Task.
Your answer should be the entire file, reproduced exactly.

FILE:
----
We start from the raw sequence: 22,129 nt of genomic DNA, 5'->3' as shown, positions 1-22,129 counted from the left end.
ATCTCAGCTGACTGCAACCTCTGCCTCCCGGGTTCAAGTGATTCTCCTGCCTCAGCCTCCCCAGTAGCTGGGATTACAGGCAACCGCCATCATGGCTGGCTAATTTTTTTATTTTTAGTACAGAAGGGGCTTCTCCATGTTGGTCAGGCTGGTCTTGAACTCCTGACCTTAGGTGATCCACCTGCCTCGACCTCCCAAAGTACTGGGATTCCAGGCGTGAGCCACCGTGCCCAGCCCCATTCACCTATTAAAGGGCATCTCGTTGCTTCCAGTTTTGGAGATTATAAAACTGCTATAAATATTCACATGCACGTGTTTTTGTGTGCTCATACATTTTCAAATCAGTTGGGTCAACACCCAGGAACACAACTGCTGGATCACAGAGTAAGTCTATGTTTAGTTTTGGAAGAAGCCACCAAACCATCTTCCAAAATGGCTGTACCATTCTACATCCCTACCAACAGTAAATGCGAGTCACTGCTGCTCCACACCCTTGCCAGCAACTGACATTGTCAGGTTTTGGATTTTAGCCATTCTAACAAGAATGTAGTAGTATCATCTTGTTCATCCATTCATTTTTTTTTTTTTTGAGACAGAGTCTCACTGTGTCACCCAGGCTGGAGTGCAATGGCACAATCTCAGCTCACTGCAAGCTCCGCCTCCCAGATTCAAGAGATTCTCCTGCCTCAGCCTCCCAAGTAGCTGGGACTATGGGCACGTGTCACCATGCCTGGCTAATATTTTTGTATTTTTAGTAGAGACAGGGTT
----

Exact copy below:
We start from the raw sequence: 22,129 nt of genomic DNA, 5'->3' as shown, positions 1-22,129 counted from the left end.
ATCTCAGCTGACTGCAACCTCTGCCTCCCGGGTTCAAGTGATTCTCCTGCCTCAGCCTCCCCAGTAGCTGGGATTACAGGCAACCGCCATCATGGCTGGCTAATTTTTTTATTTTTAGTACAGAAGGGGCTTCTCCATGTTGGTCAGGCTGGTCTTGAACTCCTGACCTTAGGTGATCCACCTGCCTCGACCTCCCAAAGTACTGGGATTCCAGGCGTGAGCCACCGTGCCCAGCCCCATTCACCTATTAAAGGGCATCTCGTTGCTTCCAGTTTTGGAGATTATAAAACTGCTATAAATATTCACATGCACGTGTTTTTGTGTGCTCATACATTTTCAAATCAGTTGGGTCAACACCCAGGAACACAACTGCTGGATCACAGAGTAAGTCTATGTTTAGTTTTGGAAGAAGCCACCAAACCATCTTCCAAAATGGCTGTACCATTCTACATCCCTACCAACAGTAAATGCGAGTCACTGCTGCTCCACACCCTTGCCAGCAACTGACATTGTCAGGTTTTGGATTTTAGCCATTCTAACAAGAATGTAGTAGTATCATCTTGTTCATCCATTCATTTTTTTTTTTTTTGAGACAGAGTCTCACTGTGTCACCCAGGCTGGAGTGCAATGGCACAATCTCAGCTCACTGCAAGCTCCGCCTCCCAGATTCAAGAGATTCTCCTGCCTCAGCCTCCCAAGTAGCTGGGACTATGGGCACGTGTCACCATGCCTGGCTAATATTTTTGTATTTTTAGTAGAGACAGGGTT